African Americans; Exercise; Health disparities; Physical activity; Poor; Social status – Health aspects
Low income African Americans are at increased risk for physical inactivity and related chronic illnesses. Thus, effective interventions are needed to address these health disparities. The current study examined the efficacy of a home-based physical activity intervention among a low income African American sample with high rates of chronic illnesses (obesity, hypertension, diabetes, high cholesterol). Participants (n=214) were randomly assigned to either the home-based physical activity intervention (self-help print materials, five monthly newsletters, two telephone counseling sessions) or an attention control condition, which promoted healthy diet. Results indicated that the intervention did not produce significantly greater increases in physical activity from baseline to six months than the control group. Lessons learned from the current study include the importance of using proactive retention strategies with low income African American participants and taking into consideration the cultural relevance of the intervention.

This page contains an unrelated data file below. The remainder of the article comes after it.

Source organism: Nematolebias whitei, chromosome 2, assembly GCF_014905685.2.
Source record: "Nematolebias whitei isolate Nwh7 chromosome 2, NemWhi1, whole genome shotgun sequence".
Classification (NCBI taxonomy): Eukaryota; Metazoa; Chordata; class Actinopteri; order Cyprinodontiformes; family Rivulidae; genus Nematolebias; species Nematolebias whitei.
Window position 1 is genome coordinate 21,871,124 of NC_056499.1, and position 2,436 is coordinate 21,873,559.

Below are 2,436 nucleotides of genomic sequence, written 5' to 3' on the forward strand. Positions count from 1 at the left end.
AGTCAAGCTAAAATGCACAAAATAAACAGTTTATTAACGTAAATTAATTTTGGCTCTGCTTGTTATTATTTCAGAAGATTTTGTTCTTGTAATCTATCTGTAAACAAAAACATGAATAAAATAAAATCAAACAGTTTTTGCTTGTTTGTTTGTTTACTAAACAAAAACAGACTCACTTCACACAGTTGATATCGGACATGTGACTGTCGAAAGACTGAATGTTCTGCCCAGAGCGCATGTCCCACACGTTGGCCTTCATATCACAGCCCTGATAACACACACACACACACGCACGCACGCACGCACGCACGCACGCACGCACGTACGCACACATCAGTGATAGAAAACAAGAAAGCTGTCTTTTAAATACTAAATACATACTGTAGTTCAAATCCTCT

Pekmezi, Dorothy W.; Barbera, Brooke L.; Bodenlos, Jamie S.; Jones, Glenn N.; and Brantley, Phillip J.
"Promoting Physical Activity in Low Income African Americans: Project LAPS,"
Journal of Health Disparities Research and Practice: Vol. 3
, Article 7.
Available at: http://digitalscholarship.unlv.edu/jhdrp/vol3/iss2/7